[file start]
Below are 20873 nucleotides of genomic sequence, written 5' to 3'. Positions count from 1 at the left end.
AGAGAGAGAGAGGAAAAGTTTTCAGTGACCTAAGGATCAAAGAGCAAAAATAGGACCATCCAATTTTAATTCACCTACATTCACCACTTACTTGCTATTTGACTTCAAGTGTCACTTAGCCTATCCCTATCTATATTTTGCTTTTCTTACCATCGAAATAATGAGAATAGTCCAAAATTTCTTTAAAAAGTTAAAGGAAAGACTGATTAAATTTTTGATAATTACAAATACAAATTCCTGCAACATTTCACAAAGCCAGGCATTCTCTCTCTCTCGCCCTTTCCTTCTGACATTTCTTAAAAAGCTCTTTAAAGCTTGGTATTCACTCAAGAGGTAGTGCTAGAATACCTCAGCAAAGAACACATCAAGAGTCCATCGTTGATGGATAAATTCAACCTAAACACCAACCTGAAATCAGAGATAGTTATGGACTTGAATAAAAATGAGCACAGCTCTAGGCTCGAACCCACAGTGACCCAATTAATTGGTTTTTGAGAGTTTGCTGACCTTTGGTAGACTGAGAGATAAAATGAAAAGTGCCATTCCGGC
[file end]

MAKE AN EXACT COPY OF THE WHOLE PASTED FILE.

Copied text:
Below are 20873 nucleotides of genomic sequence, written 5' to 3'. Positions count from 1 at the left end.
AGAGAGAGAGAGGAAAAGTTTTCAGTGACCTAAGGATCAAAGAGCAAAAATAGGACCATCCAATTTTAATTCACCTACATTCACCACTTACTTGCTATTTGACTTCAAGTGTCACTTAGCCTATCCCTATCTATATTTTGCTTTTCTTACCATCGAAATAATGAGAATAGTCCAAAATTTCTTTAAAAAGTTAAAGGAAAGACTGATTAAATTTTTGATAATTACAAATACAAATTCCTGCAACATTTCACAAAGCCAGGCATTCTCTCTCTCTCGCCCTTTCCTTCTGACATTTCTTAAAAAGCTCTTTAAAGCTTGGTATTCACTCAAGAGGTAGTGCTAGAATACCTCAGCAAAGAACACATCAAGAGTCCATCGTTGATGGATAAATTCAACCTAAACACCAACCTGAAATCAGAGATAGTTATGGACTTGAATAAAAATGAGCACAGCTCTAGGCTCGAACCCACAGTGACCCAATTAATTGGTTTTTGAGAGTTTGCTGACCTTTGGTAGACTGAGAGATAAAATGAAAAGTGCCATTCCGGC